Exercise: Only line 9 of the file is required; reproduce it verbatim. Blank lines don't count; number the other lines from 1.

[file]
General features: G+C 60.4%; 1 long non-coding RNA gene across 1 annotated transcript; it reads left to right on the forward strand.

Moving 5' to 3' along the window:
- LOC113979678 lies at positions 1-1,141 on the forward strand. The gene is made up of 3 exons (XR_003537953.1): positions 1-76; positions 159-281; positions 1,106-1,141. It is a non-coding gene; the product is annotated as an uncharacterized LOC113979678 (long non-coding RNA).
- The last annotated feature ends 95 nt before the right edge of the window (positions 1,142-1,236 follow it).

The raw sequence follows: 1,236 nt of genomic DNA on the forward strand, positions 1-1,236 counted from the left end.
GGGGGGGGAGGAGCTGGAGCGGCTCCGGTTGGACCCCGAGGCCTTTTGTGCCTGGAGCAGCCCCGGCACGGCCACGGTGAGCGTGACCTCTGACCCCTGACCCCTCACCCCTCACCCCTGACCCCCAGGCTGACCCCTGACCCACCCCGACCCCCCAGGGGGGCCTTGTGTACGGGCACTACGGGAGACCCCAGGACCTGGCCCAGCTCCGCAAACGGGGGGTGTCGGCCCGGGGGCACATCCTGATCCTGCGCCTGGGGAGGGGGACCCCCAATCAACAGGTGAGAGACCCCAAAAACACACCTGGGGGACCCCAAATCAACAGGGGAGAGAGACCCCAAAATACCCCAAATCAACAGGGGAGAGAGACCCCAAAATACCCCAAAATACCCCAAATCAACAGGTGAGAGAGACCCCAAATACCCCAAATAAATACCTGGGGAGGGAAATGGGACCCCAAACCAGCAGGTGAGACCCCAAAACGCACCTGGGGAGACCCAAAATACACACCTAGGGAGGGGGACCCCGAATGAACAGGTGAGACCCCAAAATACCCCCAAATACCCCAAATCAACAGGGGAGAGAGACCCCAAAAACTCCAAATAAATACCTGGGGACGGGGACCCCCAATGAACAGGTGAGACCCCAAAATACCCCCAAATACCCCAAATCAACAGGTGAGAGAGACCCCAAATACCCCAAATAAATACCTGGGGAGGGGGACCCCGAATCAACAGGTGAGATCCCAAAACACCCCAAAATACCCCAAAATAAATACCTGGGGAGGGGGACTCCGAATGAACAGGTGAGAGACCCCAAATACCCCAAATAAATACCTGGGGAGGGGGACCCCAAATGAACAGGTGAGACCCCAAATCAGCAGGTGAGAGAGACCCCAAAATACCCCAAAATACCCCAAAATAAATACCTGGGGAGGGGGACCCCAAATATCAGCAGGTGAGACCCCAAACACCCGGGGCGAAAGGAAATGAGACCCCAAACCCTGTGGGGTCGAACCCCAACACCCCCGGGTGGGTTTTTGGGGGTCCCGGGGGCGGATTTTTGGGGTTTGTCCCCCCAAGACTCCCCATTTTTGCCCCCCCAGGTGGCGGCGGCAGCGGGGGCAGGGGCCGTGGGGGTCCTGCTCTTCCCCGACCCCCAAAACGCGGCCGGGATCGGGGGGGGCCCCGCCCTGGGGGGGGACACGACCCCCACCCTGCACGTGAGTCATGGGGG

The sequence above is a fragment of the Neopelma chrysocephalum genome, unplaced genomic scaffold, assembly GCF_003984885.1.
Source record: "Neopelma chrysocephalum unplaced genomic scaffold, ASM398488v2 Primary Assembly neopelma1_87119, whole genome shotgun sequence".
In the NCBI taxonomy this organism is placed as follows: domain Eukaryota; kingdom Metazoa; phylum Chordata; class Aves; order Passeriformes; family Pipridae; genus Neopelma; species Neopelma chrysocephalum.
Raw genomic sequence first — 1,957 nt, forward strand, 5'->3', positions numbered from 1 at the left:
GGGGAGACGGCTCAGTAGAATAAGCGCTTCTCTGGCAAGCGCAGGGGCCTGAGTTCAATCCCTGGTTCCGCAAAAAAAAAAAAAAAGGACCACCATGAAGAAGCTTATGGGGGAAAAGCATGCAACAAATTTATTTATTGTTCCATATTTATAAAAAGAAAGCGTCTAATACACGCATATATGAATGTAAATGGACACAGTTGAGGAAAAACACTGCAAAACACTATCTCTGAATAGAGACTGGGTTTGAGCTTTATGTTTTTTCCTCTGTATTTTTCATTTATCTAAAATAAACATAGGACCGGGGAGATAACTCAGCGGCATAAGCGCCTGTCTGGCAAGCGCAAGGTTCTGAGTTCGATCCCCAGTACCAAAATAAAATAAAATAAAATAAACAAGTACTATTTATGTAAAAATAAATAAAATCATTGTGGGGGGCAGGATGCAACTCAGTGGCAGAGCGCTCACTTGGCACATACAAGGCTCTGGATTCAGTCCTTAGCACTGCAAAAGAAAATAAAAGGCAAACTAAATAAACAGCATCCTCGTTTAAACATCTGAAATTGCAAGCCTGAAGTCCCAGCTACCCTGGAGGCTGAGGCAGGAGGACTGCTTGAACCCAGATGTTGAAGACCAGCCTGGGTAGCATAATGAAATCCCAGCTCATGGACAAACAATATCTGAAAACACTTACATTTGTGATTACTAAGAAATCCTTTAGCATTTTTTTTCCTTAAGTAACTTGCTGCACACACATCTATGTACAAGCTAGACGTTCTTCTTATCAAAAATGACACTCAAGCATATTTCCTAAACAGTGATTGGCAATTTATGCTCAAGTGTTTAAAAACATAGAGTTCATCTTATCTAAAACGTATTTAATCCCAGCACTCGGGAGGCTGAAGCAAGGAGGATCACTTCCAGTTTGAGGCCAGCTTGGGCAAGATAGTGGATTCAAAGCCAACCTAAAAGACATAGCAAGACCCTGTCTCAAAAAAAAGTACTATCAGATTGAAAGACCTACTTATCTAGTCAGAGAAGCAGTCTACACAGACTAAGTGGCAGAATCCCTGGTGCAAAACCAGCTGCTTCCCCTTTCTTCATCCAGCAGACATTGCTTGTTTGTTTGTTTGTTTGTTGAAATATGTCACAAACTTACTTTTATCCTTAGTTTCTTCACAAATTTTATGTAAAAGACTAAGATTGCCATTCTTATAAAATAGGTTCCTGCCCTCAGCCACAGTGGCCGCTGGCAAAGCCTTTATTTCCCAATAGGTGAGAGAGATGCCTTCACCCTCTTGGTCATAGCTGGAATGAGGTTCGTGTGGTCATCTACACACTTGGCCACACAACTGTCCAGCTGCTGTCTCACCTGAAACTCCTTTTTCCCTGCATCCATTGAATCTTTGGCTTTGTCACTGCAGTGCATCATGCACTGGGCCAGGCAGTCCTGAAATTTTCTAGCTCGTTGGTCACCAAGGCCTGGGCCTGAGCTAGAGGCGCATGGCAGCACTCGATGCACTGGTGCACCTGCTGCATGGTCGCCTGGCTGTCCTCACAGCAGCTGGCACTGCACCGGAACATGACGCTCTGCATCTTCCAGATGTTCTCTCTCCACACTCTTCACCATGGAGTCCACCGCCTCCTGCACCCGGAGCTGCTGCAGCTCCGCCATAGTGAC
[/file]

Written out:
In the NCBI taxonomy this organism is placed as follows: domain Eukaryota; kingdom Metazoa; phylum Chordata; class Aves; order Passeriformes; family Pipridae; genus Neopelma; species Neopelma chrysocephalum.